Swindon Borough Council: keeping an eye out for the very underweight

Like all areas, Swindon has a well-established range of support for children identified as overweight or obese during NCMP. The school nursing service will offer families an appointment to discuss concerns, give diet and physical activity advice and can refer them on to healthy weight programmes. This case study forms part of our resource on the National Child Measurement Programme.


But the council has also made sure it has a system in place to act on children who are very underweight. For the last eight years, school nurses have been tasked with identifying children whose lack of weight is a medical concern. Any child who falls on or below the second BMI centile mark is classed as underweight. But the school nursing service reviews the NCMP data to identify all children who are on or below the 0.4th centile.

Swindon Borough Council Public Health Programme Manager Fiona Dickens said the 0.4th threshold was chosen on the advice of local doctors and dieticians. “This is an indication of under nutrition, which could be related to a medical problem. We have been doing this since 2010 and this has been part of the NCMP national guidance since 2017. By choosing the 0.4th centile, rather than the second centile we exclude many fussy eaters.

“Where children are on or below the 0.4th centile, the school nursing service reviews their records to see if they are under the care of a paediatrician, GP or nurse. Most are, but we are spotting a small minority each year who are not.”

When a case is identified, the school nurses flag this to the paediatric service at the local Great Western Hospitals NHS Trust via secure NHS email. The paediatricians also check the NCMP raw data set to check for extremes of height to pick up abnormalities. Some of these cases that are not known about are simply to do with the fact that the family have just moved to the area. But there are others where a medical condition has not yet been spotted or there is a case of neglect or abuse.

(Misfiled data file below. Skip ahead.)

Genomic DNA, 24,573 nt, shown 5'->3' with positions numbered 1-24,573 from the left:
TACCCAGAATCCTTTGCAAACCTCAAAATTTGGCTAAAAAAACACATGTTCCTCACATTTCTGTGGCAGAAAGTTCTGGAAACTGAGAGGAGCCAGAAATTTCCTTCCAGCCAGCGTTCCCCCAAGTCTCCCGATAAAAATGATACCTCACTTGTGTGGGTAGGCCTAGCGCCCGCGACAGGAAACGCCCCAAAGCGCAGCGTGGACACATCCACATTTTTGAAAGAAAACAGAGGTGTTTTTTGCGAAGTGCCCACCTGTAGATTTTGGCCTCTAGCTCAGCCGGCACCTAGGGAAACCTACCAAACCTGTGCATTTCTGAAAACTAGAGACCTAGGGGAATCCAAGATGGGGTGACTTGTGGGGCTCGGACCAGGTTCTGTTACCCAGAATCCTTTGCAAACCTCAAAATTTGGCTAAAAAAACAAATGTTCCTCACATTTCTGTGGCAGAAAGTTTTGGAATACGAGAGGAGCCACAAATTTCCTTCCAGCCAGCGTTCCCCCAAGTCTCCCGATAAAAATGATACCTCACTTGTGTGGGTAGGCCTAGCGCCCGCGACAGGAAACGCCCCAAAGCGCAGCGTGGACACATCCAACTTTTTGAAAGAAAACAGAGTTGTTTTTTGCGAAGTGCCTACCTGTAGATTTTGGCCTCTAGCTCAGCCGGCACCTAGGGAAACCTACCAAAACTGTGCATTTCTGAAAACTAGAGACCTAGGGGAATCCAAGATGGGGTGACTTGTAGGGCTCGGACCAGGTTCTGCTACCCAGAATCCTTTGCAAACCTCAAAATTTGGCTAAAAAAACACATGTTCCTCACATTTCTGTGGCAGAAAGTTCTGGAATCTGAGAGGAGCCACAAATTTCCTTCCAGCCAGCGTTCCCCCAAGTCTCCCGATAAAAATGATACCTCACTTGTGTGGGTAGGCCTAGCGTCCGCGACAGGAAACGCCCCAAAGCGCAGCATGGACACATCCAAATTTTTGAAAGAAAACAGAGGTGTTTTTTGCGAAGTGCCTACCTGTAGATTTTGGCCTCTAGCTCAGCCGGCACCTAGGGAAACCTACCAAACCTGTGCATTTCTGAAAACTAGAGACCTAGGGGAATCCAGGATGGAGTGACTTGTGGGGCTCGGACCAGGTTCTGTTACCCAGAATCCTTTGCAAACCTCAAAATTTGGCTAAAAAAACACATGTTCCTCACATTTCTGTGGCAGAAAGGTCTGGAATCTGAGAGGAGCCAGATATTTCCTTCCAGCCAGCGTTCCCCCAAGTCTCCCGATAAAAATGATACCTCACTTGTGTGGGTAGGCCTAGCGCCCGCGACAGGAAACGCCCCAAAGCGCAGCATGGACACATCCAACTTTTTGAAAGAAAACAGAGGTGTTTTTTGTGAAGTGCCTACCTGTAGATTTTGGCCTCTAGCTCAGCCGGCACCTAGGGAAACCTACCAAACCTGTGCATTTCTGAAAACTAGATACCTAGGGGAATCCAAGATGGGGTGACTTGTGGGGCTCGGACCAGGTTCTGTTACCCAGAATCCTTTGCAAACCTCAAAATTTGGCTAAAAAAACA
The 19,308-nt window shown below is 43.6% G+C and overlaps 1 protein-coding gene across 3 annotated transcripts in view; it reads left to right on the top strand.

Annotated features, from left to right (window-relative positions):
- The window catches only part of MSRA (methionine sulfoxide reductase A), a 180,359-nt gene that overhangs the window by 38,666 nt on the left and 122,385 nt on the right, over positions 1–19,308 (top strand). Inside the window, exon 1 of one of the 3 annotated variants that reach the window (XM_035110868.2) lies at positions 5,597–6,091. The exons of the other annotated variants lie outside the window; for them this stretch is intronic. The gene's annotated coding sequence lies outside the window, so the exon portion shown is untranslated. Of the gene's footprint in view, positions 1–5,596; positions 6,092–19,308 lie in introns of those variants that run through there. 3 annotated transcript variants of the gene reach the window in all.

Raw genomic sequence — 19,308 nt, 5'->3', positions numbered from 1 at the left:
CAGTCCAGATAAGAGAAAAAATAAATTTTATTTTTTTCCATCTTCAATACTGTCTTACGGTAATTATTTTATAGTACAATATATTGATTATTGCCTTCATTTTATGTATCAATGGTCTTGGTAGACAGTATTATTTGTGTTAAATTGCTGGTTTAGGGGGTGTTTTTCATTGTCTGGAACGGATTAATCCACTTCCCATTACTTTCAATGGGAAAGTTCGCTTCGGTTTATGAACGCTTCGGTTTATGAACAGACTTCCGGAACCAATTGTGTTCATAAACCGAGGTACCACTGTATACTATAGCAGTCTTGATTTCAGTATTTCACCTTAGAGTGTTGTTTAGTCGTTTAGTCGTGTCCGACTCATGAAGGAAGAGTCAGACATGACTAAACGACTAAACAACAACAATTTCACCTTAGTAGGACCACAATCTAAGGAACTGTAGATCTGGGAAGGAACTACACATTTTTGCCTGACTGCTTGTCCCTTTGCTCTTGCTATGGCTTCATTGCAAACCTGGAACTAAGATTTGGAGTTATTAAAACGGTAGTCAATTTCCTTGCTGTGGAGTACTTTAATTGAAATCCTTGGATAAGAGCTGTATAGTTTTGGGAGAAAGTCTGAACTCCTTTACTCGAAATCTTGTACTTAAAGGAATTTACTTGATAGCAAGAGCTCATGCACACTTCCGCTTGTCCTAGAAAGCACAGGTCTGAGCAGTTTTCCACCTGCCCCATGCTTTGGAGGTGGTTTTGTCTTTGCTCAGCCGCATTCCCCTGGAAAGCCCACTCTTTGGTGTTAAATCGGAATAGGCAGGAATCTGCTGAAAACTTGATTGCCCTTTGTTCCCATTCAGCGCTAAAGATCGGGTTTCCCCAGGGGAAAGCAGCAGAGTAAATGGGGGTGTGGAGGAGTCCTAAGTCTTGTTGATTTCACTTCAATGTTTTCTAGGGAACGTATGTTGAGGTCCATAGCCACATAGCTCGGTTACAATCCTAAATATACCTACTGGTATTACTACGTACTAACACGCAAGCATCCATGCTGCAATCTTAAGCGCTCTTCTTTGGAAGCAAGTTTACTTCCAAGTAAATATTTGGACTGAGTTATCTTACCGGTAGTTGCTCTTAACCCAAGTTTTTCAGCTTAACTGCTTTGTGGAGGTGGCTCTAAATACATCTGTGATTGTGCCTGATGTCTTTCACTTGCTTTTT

Ms Dickens said: “The paediatricians were surprised at first that we were able to identify cases they did not know about. It has proved a valuable source of information for them. We also provide a summary of the data each year to the hospital to help keep track of how things are going. NCMP can be really useful for our NHS colleagues too.”

Consultant Paediatrician Dr Nikolaos Daskas said the information has proved invaluable. “It is very important to identify, treat and in some cases protect these children from an early stage, which is what the NCMP can deliver by providing robust surveillance data.”

But Ms Dickens said the trained staff who carry out the weighing and measuring are also on alert to look out for other signs that there maybe problems. “We don’t treat it as just a weighing and measuring process. Children may tell the staff something in confidence or they may notice something perhaps to do with what the child is wearing. They flag any concerns they have to the school nurses for them to investigate.”

It forms part of a continuous process of self-improvement for the service. At the start of each year, the public health team and school nursing lead meet to review how NCMP has gone over the previous 12 months and any changes that could be introduced in the future. “It is such a valuable opportunity where we have contact with children. It is important to make the most of it,” Ms Dickens added.

Contact details
Fiona Dickens
Public Health Programme Manager
Swindon Borough Council
fdickens@swindon.gov.uk

This case study was produced jointly with Public Health England (PHE). For more information about the NCMP and current guidance from PHE on how the programme should be operated by local authorities, in line with the relevant legislation and best practice, go to: NCMP Operational Guidance.